This is the first of many blogs I plan to write about my late husband, the sculptor Brian Taylor.
First to thank the friends and family who have supported myself and our children since Brian passed away.
We want to celebrate his life through his exceptional artwork and with the great support we have already received, this is proving to be a very positive and exciting experience.
Thank you also to the collectors who have already come on board. Without their support at this early stage of building Brian’s reputation, we would have had a much steeper hill to climb. With their appreciation and love of Brian’s work we are on our way to doing him the justice he deserves.
Brian worked hard in the studio all of the time I knew him, so the work you see on this new site, is not all, by far of the works he made. His studio needs renovation and with this come the exciting discoveries of new pieces, many made before I knew him.
So I will keep you posted in my regular blogs with stories about his past and future exhibitions.
This is a picture of Brian taken long before I knew him. We think he was about thirty-two here.
I was eighteen when I met him and he was forty-one. I was in my Foundation year at Camberwell College of Arts and Crafts. I had been sent to the sculpture department as a tutee for Brian as the painters considered me, “too flamboyant and outrageous!”
I remember the first time I met him was when I was booked to have a tutorial. So I arrived at the Sumner Road Sculpture Annexe in Peckham with my large folder, bursting with drawings and keen to meet my new tutor. I entered the small smoky staff room on my right and enquired about Brian.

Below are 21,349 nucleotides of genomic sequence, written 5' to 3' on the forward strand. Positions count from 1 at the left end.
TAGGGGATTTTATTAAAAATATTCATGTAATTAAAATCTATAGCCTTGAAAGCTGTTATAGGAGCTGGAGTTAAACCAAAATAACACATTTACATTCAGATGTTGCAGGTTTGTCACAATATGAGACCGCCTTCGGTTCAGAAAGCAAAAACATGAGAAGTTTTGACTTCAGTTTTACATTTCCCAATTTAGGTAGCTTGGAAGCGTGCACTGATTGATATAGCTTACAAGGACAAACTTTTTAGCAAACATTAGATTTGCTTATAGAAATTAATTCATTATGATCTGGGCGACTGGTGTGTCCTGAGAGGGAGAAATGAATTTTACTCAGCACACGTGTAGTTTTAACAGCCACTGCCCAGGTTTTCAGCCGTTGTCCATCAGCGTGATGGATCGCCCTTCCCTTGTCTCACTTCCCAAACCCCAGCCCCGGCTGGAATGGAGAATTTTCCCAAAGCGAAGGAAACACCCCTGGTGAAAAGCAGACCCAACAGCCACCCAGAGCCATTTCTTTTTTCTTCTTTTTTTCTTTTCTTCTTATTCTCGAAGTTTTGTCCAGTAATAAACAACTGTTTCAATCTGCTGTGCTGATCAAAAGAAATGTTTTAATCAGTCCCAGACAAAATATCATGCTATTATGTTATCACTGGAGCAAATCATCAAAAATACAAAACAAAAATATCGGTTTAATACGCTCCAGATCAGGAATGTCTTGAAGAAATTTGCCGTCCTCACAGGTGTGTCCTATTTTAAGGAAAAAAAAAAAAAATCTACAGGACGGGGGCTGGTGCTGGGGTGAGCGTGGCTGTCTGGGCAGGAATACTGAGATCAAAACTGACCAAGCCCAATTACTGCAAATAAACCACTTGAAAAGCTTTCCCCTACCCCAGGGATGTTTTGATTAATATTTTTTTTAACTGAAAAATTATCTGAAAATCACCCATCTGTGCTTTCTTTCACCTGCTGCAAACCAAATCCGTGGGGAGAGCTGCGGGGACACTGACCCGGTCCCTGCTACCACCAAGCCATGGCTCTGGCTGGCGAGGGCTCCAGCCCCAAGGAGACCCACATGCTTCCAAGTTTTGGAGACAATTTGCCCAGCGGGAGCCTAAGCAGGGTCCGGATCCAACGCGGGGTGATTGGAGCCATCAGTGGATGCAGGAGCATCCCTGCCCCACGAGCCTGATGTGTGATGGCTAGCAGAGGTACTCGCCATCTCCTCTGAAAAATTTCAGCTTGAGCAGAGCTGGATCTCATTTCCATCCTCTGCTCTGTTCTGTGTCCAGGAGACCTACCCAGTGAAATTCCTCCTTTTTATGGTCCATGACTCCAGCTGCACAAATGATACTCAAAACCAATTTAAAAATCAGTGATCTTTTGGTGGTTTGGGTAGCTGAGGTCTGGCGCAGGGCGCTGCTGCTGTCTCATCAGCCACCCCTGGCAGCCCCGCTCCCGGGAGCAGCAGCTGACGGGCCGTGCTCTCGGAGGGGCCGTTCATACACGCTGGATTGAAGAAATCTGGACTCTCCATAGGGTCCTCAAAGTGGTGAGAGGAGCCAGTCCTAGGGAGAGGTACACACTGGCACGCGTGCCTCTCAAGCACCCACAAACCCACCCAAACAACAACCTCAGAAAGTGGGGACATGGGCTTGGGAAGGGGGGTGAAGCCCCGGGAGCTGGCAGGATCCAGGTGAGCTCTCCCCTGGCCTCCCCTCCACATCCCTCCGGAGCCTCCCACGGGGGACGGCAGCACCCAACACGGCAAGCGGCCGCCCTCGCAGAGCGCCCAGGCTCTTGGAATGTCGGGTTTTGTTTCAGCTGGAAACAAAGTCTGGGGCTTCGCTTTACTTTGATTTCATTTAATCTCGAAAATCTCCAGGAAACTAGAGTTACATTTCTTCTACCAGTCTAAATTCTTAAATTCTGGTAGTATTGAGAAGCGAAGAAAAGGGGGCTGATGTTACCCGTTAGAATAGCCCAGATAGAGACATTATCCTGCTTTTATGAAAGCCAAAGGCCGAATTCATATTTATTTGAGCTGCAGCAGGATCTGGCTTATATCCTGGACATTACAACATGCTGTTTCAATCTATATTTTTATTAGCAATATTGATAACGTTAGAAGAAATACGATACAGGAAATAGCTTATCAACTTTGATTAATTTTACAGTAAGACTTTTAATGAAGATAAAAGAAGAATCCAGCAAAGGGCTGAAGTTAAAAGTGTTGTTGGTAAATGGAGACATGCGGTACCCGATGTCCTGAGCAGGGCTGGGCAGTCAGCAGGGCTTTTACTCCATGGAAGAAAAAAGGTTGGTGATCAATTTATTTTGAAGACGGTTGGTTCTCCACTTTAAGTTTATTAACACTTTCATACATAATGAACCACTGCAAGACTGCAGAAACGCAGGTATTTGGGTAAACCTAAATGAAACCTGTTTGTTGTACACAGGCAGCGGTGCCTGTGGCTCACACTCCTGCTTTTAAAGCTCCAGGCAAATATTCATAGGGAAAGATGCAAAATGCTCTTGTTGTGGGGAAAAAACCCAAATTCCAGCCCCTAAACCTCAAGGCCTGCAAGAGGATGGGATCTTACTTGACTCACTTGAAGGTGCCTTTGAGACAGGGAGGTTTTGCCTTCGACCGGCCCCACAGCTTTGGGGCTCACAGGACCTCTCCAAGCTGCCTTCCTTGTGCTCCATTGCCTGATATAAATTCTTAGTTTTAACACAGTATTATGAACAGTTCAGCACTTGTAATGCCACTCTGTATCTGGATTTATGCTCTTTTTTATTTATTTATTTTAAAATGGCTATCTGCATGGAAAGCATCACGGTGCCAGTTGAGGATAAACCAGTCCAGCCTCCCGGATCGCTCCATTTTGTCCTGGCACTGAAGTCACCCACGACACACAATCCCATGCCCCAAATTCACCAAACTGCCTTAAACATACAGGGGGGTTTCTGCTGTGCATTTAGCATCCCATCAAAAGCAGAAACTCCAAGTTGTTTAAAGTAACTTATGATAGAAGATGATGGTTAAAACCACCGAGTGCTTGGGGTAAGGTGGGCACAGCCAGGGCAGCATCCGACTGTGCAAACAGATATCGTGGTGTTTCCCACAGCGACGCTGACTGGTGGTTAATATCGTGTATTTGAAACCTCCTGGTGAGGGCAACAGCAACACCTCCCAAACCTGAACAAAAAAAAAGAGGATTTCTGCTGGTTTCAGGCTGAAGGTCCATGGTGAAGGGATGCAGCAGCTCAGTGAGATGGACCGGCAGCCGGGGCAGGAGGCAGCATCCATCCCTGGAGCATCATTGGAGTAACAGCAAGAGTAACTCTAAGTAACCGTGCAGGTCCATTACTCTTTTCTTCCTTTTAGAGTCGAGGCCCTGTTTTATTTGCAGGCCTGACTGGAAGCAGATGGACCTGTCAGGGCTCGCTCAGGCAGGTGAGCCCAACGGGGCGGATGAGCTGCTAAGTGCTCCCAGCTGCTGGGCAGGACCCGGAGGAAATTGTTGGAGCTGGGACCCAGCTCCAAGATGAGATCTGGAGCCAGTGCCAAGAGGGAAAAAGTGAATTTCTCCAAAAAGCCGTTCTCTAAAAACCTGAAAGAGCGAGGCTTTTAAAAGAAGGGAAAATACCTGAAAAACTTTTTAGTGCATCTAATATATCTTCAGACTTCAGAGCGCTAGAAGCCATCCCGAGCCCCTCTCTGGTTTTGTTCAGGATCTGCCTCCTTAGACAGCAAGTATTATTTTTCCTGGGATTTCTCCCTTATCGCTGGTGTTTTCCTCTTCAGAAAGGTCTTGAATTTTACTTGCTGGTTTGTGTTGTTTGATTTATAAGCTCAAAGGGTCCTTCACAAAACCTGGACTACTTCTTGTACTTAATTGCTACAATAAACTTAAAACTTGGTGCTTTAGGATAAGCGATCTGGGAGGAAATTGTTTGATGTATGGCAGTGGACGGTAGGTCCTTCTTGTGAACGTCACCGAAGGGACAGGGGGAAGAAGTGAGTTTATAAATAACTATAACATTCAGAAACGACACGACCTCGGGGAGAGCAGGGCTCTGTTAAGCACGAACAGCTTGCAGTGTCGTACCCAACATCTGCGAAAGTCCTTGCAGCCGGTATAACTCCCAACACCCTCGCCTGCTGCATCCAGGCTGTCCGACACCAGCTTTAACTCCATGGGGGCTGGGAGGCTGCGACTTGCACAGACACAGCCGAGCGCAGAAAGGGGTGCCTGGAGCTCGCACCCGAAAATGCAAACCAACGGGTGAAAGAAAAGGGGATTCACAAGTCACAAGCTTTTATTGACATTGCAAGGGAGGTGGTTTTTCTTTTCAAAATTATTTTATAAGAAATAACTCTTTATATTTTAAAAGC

“Oh you don’t want to talk to him today dear, ” was the response I got, “He’s in one of his black depressions.”
“Well I’ve got a tutorial with him and I’m not lugging this folder all the way back to the painting department until I’ve found him!” I retorted and rushing out of the poky room I bumped right into him. Someone said, “This girl’s here to have a tutorial with you Brian.” So immediately I knew this was my tutor and said, “Well you don’t look like you’re in a black depression!” We both burst out laughing until he said with a wry look on his face , “Why don’t we do the tutorial another day?” To which I replied vehemently, “Certainly not, this is a serious matter. I came here to learn to draw, as apparently sculptors draw differently from painters, and I intend to find out about that!”
Actually I knew my drawing was weak and really had little understanding of the kind of space that concerns sculptors’ drawings. So Brian helped to confirm this by saying, “Well you do really need to learn to draw my dear.” (There was a lot of , “my dearing to girls in those days!) So I said that I knew that,and did he have anything constructive to suggest apart from , “My dear!” It was at this point that he suggested the four hour drawing classes, twice a week, starting at the end of the day from 4 til 8pm! So of course I was obliged to go, and that was when my real education in drawing began. I continued those classes for several years and really learnt a completely new approach to thinking about drawing, as well as new concepts about, “space.”